Hacking a publisher’s Wi-Fi network with the intention of insider trading, engaging in insider trading, and deleting data from devices being examined by the Australian Securities and Investments Commission (ASIC) have seen an IT consultant slammed with a three-year prison sentence.
Steven Oakes was today sentenced in the County Court in Melbourne, after the regulator proved that he had hacked financial publisher’s, Port Phillip Publishing (PPP), Wi-Fi to discover which shares were listed as buy recommendations in reports the company was printing.
ASIC picked up on his suspicious trading when it noticed Oakes had bought shares shortly before their status as buy recommendations became public. As these shares’ prices generally rise after PPP publishes the reports, Oakes could then sell them for a profit.
He repeated this activity on a whopping 70 occasions to buy shares in 52 different companies from January 2012 to February 2016, each time before the reports with the buy recommendations were published.
Presiding over the matter, Judge Fox slammed Oakes as being “motivated by greed”: “Insider training is a form of cheating. It is not a victimless crime … If you access a secure computer network to commit a crime, you can expect to go to jail.”
Furthermore, Oakes wasn’t actually employed by PPP. Rather, he hacked into the private computer network of the publisher by physically going to the vicinity of its secure Wi-Fi networks, intercepting and decrypting Wi-Fi data to obtain the network login credentials of PPP staff. The court found that he did this with the intention of using PPP’s information to engage in insider trading.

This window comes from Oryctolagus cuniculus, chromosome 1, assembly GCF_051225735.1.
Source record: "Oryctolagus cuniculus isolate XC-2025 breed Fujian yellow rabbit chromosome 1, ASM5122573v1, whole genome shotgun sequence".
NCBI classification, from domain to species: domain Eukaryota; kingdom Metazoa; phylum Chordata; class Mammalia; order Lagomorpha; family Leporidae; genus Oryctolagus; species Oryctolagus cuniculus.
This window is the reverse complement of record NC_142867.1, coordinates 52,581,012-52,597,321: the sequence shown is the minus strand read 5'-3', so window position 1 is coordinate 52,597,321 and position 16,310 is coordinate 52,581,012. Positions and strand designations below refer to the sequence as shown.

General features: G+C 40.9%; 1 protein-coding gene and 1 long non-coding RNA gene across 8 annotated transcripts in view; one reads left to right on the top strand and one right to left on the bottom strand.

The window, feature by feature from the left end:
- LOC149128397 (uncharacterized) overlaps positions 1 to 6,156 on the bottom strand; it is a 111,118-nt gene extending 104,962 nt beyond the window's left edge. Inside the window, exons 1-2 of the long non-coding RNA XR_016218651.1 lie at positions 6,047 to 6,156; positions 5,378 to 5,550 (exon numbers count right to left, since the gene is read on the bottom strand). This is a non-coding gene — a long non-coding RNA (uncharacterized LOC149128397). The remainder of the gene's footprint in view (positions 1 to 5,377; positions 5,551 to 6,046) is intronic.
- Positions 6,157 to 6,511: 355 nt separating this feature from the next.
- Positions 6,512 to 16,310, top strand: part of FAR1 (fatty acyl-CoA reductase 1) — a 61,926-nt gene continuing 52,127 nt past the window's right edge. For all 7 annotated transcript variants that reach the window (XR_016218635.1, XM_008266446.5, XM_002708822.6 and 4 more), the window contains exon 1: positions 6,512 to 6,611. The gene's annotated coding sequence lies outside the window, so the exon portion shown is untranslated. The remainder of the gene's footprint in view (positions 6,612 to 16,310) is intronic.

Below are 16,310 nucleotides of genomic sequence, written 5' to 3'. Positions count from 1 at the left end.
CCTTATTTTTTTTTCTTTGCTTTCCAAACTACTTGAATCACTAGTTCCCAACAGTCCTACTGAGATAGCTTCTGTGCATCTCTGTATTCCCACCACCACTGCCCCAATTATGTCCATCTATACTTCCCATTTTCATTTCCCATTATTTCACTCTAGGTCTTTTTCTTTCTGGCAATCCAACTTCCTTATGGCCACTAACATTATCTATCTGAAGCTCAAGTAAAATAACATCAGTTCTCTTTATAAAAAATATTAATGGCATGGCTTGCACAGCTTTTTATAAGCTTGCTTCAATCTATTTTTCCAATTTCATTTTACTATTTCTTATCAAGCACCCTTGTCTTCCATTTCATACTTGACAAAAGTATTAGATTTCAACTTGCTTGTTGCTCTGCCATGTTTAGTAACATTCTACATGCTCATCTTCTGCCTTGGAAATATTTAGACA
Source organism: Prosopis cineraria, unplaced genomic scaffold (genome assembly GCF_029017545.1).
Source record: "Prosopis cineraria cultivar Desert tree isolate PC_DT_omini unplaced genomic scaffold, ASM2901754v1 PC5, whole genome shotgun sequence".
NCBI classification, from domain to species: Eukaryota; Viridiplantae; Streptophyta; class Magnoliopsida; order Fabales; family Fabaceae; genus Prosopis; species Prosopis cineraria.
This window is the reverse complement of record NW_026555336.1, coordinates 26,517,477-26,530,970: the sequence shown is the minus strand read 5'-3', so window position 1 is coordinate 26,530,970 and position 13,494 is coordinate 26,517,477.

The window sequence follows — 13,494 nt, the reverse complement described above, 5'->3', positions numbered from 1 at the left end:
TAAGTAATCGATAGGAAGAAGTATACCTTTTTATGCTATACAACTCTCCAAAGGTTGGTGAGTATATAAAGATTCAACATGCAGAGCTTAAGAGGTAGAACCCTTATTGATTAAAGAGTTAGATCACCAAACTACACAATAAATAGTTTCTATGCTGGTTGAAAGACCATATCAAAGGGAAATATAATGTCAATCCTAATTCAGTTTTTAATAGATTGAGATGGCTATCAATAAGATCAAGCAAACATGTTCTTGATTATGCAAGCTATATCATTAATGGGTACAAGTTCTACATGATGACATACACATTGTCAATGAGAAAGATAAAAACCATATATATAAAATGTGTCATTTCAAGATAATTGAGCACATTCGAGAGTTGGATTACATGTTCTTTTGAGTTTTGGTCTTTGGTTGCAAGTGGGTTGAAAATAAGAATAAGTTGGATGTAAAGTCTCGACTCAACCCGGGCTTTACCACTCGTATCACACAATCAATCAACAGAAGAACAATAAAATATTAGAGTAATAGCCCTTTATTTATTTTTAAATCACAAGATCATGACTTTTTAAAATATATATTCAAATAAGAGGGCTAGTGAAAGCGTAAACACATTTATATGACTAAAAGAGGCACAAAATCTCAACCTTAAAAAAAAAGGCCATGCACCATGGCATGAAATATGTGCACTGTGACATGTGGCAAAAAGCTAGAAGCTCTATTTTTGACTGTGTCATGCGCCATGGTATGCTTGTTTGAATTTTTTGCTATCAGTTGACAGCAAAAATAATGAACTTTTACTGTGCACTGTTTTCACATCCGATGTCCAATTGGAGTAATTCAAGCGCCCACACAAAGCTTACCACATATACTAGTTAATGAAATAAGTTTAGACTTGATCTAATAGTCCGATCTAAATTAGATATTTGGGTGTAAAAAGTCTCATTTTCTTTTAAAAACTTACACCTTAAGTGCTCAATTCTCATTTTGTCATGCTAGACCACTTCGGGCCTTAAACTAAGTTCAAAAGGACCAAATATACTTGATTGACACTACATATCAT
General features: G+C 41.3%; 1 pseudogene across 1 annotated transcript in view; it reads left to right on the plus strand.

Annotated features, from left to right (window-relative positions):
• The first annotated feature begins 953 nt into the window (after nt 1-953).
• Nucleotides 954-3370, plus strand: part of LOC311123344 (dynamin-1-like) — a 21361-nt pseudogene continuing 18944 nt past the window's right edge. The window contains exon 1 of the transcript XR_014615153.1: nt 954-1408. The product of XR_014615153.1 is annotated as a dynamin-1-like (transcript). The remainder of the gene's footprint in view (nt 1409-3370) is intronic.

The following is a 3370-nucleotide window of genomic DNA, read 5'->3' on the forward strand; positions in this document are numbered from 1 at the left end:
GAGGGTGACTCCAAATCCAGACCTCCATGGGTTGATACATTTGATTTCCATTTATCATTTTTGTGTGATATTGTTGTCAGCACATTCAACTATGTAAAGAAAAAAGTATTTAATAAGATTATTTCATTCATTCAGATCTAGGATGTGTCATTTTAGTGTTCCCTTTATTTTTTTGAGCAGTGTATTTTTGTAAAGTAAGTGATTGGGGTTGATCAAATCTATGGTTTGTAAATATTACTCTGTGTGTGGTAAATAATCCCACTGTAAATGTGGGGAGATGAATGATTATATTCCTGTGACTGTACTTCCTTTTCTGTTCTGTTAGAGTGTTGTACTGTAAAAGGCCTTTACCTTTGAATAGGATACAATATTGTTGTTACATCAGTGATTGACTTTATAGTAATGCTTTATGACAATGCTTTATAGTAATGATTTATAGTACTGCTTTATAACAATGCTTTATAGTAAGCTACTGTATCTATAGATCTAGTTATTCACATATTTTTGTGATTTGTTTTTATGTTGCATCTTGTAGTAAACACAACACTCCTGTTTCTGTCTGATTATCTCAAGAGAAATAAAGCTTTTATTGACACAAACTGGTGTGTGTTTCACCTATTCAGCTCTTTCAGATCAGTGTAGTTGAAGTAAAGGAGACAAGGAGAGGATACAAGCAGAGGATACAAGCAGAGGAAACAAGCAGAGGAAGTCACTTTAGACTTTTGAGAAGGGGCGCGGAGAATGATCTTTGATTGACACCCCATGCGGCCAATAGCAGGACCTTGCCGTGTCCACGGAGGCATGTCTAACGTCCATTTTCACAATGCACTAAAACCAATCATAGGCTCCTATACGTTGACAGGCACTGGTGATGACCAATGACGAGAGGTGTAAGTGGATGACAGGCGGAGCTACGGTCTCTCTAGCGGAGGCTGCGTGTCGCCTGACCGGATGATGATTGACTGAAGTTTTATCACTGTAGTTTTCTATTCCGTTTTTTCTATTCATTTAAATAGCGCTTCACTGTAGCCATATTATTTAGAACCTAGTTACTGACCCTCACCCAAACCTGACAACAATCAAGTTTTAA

Despite then being issued with a Notice to hand any electronic devices linked to his trading to ASIC, Oakes didn’t immediately comply. Once he did, the Commission was able to use forensic analysis of the devices, trading analysis, evidence from PPP, and compulsory examinations of Oakes to prove both the insider trading and the unauthorised access to PPP’s data.
Furthermore, examinations of the devices showed that Oakes had not only initially refused to hand over his electronics, but that when he did so, he had already deleted data from them.
ASIC Commissioner, Cathie Armour, warned that technology-enabled offending, including cyber-related market misconduct, was a priority for ASIC’s enforcement teams.
“Despite the sophistication of cyber criminals, ASIC can identify and investigate suspicious market activity connected to computer hacking activities, as it did in the case against Mr Oakes. Traders should be aware that ASIC continues to focus on cyber-related offending,’ she said.
Oakes ultimately pleaded guilty to 11 charges of insider trading, unauthorised access to data with the intention of committing a serious offence (being insider trading), and the alteration of electronic devices required by ASIC. He received a three year sentence but would be released after 18 months after agreeing to recognisance to be of good behaviour for a further year-and-a-half.